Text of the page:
The first step in designing an effective online course is to understand the learners. Online learners come from a variety of cultures, socioeconomic backgrounds, are older than traditional students and the majority of them are female.  Additionally, their secondary characteristics, including jobs, finances, education, and marital and parental status, can affect their willingness to take an online course and remain enrolled.  Prior to the course, it is important to survey online learners, in order to better understand how to design & implement the online course. In Chapter 1, Stavredes discusses various types of learners, that are either Teacher or Learner-Centered, hold a high or low degree of Uncertainty Avoidance, are Individualists or Collectivists, and are from either Masculine or Feminine societies.  In Exhibit 1.2 Impact of Cultural Differences on Learning, Stavrades provides each dimension, cultural differences, associated countries and teaching & learning characteristics of each, which can assist the online instructor in completion of this first step.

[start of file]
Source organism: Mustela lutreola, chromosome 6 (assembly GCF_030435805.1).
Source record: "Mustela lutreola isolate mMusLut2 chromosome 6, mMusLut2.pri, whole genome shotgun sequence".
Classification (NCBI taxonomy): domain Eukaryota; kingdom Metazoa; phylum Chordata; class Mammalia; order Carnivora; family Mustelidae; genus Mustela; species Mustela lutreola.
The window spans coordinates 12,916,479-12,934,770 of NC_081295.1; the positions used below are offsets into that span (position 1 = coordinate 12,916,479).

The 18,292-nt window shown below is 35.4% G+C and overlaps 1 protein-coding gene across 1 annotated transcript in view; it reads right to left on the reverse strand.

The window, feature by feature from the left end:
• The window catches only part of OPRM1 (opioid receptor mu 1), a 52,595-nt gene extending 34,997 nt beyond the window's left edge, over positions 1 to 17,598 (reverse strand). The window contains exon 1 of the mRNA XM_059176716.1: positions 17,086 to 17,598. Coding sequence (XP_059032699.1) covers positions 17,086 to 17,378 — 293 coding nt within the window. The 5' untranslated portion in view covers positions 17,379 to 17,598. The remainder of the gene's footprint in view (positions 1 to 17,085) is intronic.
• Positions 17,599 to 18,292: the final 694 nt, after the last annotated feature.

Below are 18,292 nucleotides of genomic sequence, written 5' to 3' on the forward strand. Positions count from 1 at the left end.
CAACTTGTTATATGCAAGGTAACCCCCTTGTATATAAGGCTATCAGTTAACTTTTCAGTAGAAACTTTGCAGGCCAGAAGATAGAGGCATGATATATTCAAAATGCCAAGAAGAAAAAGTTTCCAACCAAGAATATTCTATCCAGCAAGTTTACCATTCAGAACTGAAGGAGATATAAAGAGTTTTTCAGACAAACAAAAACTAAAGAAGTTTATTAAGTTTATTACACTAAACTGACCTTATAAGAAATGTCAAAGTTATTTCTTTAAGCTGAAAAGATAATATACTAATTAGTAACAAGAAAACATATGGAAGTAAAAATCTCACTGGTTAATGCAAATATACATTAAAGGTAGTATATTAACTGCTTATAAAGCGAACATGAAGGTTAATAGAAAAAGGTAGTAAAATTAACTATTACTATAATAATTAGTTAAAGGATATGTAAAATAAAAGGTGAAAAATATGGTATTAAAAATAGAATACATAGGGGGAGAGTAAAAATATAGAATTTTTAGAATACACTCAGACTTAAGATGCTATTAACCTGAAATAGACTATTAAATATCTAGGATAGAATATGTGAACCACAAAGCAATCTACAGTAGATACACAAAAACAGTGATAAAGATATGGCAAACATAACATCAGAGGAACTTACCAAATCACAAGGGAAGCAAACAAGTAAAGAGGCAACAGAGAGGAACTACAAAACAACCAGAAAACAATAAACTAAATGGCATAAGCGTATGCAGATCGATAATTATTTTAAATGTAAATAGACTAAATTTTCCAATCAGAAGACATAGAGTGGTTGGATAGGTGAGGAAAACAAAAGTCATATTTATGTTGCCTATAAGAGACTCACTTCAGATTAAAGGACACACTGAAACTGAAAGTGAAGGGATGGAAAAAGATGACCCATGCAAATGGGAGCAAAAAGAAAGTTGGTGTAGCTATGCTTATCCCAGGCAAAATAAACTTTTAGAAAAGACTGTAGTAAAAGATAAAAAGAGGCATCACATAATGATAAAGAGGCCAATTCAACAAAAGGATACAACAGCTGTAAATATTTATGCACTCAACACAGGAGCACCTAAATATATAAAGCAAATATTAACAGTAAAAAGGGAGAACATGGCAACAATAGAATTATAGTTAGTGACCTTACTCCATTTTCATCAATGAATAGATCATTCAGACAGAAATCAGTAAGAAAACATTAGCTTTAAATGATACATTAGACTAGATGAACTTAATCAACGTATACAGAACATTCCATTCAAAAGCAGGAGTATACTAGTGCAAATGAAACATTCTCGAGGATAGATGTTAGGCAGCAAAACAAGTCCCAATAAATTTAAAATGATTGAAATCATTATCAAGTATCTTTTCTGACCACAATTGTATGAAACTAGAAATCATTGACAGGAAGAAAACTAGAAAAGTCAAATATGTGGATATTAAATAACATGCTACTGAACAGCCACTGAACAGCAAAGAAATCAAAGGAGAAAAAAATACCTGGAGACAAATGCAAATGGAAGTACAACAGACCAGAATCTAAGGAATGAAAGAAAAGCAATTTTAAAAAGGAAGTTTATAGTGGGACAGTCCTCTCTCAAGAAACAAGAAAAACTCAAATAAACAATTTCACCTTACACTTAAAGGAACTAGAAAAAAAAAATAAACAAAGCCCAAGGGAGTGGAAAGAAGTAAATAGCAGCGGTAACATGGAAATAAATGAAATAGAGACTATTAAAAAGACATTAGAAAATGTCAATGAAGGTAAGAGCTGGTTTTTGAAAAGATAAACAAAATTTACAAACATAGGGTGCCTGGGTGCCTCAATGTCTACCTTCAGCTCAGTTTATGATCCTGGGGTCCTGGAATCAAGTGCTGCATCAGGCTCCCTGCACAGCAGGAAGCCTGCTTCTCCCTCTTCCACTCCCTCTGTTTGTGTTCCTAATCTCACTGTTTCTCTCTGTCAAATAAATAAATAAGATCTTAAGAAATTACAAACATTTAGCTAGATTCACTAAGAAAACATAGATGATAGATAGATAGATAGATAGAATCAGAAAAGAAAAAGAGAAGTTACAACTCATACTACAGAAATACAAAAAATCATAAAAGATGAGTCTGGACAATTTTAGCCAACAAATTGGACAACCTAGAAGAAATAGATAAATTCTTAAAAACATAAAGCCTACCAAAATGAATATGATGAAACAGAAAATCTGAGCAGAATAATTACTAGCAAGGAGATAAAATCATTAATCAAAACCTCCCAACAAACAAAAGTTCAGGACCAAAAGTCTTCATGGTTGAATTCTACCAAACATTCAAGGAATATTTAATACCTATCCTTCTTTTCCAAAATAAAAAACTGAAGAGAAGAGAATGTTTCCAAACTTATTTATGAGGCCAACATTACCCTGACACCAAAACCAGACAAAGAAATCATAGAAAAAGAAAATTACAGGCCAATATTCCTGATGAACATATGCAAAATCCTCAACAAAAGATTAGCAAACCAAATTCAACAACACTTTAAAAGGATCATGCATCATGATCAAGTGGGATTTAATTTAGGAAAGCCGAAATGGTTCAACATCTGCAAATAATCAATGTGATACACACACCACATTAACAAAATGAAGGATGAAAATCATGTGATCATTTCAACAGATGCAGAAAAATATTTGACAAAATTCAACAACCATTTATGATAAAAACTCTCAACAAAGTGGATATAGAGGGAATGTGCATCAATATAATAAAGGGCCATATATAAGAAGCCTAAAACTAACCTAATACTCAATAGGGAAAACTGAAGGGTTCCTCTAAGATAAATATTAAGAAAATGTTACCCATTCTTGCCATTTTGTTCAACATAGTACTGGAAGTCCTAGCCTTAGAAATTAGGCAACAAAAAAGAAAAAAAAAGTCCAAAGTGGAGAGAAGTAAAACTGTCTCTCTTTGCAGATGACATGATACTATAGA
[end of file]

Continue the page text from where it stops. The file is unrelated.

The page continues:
Secondly, it is important to understand how the adult learners learn.  There are multiple theories or strategies that apply to adult learning:

  • Andragogy is a theory that differs from Pedagogy, in theorizing how adults learn, as the adult learner sets his or her own goals and decides how to achieve them.  This concept is also referred to as being Learner-Centered, because the learner is taking responsibility for his or her own education.   
  • Knowles and colleagues developed a list of key attributes of adult learners, that can assist the online instructor’s understanding of the class’s learning style, including Need to Know or why, Self-Concept or how, Experience or sharing of ideas, Readiness to Learn or problem solving, Orientation to Learning or real-life and Motivation to Learn or incentives.  
  • In Exhibit 2.1 Grow’s Staged Self-Directed Learning (SSDL) model, Grow classifies learners as either a Dependent Learner or guided, Interested Learner or basic understanding, Involved Learner or goal oriented or a Self-Directed Learner or self evaluator, and lists strategies for the online instructor to provide effective teaching strategies for each.
  • In Exhibit 2.2 Grasha-Riechmann Student Learning Style Scales, various styles and learner preferences are listed, which can also support the appropriate design and implementation of an online learning environment. These include Independent or Dependent, Competitive or Collaborative, Avoidant or Participant.